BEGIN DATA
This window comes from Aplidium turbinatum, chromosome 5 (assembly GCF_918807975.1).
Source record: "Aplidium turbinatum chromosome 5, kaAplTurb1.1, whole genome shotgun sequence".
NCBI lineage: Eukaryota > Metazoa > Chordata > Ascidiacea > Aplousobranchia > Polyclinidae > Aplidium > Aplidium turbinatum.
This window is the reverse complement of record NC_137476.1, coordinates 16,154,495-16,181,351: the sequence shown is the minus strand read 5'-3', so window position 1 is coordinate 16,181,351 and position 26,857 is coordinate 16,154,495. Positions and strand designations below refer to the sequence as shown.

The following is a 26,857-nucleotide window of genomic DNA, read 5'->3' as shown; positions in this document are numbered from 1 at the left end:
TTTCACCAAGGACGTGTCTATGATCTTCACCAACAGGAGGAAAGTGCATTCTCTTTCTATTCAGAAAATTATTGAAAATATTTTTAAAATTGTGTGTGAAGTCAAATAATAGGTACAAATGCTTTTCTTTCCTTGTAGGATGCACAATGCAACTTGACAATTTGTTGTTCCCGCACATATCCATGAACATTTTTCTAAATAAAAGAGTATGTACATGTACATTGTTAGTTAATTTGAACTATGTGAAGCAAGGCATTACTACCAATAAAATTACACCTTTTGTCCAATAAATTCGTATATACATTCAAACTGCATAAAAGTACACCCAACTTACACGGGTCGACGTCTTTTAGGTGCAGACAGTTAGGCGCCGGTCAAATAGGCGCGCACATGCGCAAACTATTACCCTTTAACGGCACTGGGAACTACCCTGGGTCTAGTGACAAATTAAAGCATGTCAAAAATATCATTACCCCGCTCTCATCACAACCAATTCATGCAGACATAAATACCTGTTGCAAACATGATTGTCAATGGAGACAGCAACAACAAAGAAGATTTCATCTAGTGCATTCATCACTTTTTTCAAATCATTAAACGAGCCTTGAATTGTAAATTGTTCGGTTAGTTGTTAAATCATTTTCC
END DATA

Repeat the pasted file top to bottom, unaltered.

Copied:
This window comes from Aplidium turbinatum, chromosome 5 (assembly GCF_918807975.1).
Source record: "Aplidium turbinatum chromosome 5, kaAplTurb1.1, whole genome shotgun sequence".
NCBI lineage: Eukaryota > Metazoa > Chordata > Ascidiacea > Aplousobranchia > Polyclinidae > Aplidium > Aplidium turbinatum.
This window is the reverse complement of record NC_137476.1, coordinates 16,154,495-16,181,351: the sequence shown is the minus strand read 5'-3', so window position 1 is coordinate 16,181,351 and position 26,857 is coordinate 16,154,495. Positions and strand designations below refer to the sequence as shown.

The following is a 26,857-nucleotide window of genomic DNA, read 5'->3' as shown; positions in this document are numbered from 1 at the left end:
TTTCACCAAGGACGTGTCTATGATCTTCACCAACAGGAGGAAAGTGCATTCTCTTTCTATTCAGAAAATTATTGAAAATATTTTTAAAATTGTGTGTGAAGTCAAATAATAGGTACAAATGCTTTTCTTTCCTTGTAGGATGCACAATGCAACTTGACAATTTGTTGTTCCCGCACATATCCATGAACATTTTTCTAAATAAAAGAGTATGTACATGTACATTGTTAGTTAATTTGAACTATGTGAAGCAAGGCATTACTACCAATAAAATTACACCTTTTGTCCAATAAATTCGTATATACATTCAAACTGCATAAAAGTACACCCAACTTACACGGGTCGACGTCTTTTAGGTGCAGACAGTTAGGCGCCGGTCAAATAGGCGCGCACATGCGCAAACTATTACCCTTTAACGGCACTGGGAACTACCCTGGGTCTAGTGACAAATTAAAGCATGTCAAAAATATCATTACCCCGCTCTCATCACAACCAATTCATGCAGACATAAATACCTGTTGCAAACATGATTGTCAATGGAGACAGCAACAACAAAGAAGATTTCATCTAGTGCATTCATCACTTTTTTCAAATCATTAAACGAGCCTTGAATTGTAAATTGTTCGGTTAGTTGTTAAATCATTTTCC